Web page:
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Dear Irene Hayes—With My Deepest Apology

Dear Irene Hayes,

Although you left this world in 2007, your presence and impact remain, particularly in Kentucky. My 1970 edition of What's Cooking in Kentucky, the invaluable cookbook you first assembled from many Kentuckians' recipes in 1965, still stands at attention with the select few actual print cookbooks I use in these days of lightning-fast e-search for imagined foods like "cornmeal plum tarte tatin" or something to make with what's on hand: "cardamom, red pepper, mango juice, rutabaga, pork belly."

Your cookbook presents home cooking in Kentucky, just how good it is ("Mother's Gritted Corn Bread," page 14), and occasionally, how unusual (I nominate "Prune Aspic," p. 105, for one, although aspics are having a nicely deserved comeback these days.)

I was proud of the fact that somehow my mother placed at least one recipe in this book: "My Favorite Chocolate Cake," p. 201.

Sidenote: Mother's recipe is far from my favorite now. For this kind of cake, the much-shared "Western Kentucky Chocolate Sheet Cake" is better, and includes an impossibly sweet pour-on icing as well.

I loved that our family and our belief in the powers of growing and cooking real food appeared alongside so many other Kentucky cooks' best offerings, and all of it helped pay for a church bus, a new roof and other repairs to the Hueysville Church of Christ. I love the recipes for six types of cornbread, seven different biscuits (including Sweet Potato Biscuits, p. 3) and all TEN recipes for yeast rolls, not one of which matched the ingredients in our family's weekly roll dough.

So how could I get your name wrong when intending to honor you in Classic Kentucky Meals? I have no excuse, and no explanation. I sat with your book in my lap when I wrote the headnote for the CKM "Kentucky Angel Flake Biscuits," which I had adapted from Ruby Yates's recipe for "Mother's Angel Flake Biscuits," page 2 of What's Cooking

I renamed you Irene Hughes, a name that stuck through my four rounds of proof-reading and through the publisher's copy-editing. Your new name stayed in place, unnoticed, until the very first person reviewed Classic Kentucky Meals on amazon.com. I read that review with sinking, pounding heart. What a doozie of a mistake.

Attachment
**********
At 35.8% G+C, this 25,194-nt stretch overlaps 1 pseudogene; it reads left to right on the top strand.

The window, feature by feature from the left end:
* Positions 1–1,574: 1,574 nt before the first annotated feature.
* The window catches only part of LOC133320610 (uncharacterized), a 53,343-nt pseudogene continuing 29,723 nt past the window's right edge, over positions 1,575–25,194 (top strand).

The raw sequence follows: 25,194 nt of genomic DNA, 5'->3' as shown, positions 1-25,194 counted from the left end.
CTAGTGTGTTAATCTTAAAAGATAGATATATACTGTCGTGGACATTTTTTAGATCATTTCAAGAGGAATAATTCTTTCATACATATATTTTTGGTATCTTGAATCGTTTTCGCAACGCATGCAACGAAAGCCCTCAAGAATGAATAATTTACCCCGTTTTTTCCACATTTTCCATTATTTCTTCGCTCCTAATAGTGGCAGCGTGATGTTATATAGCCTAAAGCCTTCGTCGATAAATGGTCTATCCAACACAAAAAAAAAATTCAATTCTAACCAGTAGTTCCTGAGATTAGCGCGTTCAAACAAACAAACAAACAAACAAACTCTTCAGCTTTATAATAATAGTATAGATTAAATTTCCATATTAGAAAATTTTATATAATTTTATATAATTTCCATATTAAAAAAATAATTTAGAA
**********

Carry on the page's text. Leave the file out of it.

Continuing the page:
I am sorry from the bottom of that same heart. The publisher will correct this mistake if my book goes into a second printing. I hope for that, inspired by the countless printings of What's Cooking In Kentucky since 1965, enough to sell more than 200,000 copies!

The only good thing that has come from this nasty mistake is my discovery of a bit more about your story, particularly this lovely article Chuck Martin wrote for The Cincinnati Enquirer in 2002, when you were 86. You gave him hands-on guidance and an eventual critique as he worked to make your splendid butterscotch meringue pie. Thanks to his article, and your permission, that recipe is now available on the internets for anyone with a passion for a combination of brown sugar/butterscotch and "burnt" sugar/caramel flavors in a luscious, thick, custardy-pudding inside a homemade crust and underneath a pile of meringue. I did not find this article when working on Classic Kentucky Meals, but I am such a fan of butterscotch and caramel that I developed a recipe for Butterscotch-Bourbon Pudding with Kentucky Black Walnuts for the Dressed-Up version of Meal 4.

I used the internets myself this morning to locate a copy of your second book, What's Cooking for the Holidays. I'm looking for some Kentucky-rooted dishes for events coming up with family and friends. I expect to find wonders in this second book of yours.

I close with my deepest respect as well as my most abject apology.

One of your most enduring fans -

Rona Roberts

 

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